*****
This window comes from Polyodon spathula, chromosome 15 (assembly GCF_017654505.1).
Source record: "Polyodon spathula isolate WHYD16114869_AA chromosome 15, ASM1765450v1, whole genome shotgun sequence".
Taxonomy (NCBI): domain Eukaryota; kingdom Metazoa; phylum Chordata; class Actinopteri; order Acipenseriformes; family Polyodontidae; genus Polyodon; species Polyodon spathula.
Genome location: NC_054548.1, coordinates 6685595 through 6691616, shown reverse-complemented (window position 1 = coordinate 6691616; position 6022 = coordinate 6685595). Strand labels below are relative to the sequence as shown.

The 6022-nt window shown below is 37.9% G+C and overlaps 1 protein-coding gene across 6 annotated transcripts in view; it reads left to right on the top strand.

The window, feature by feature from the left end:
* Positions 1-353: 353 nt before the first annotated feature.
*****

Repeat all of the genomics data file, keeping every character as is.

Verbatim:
This window comes from Polyodon spathula, chromosome 15 (assembly GCF_017654505.1).
Source record: "Polyodon spathula isolate WHYD16114869_AA chromosome 15, ASM1765450v1, whole genome shotgun sequence".
Taxonomy (NCBI): domain Eukaryota; kingdom Metazoa; phylum Chordata; class Actinopteri; order Acipenseriformes; family Polyodontidae; genus Polyodon; species Polyodon spathula.
Genome location: NC_054548.1, coordinates 6685595 through 6691616, shown reverse-complemented (window position 1 = coordinate 6691616; position 6022 = coordinate 6685595). Strand labels below are relative to the sequence as shown.

The 6022-nt window shown below is 37.9% G+C and overlaps 1 protein-coding gene across 6 annotated transcripts in view; it reads left to right on the top strand.

The window, feature by feature from the left end:
* Positions 1-353: 353 nt before the first annotated feature.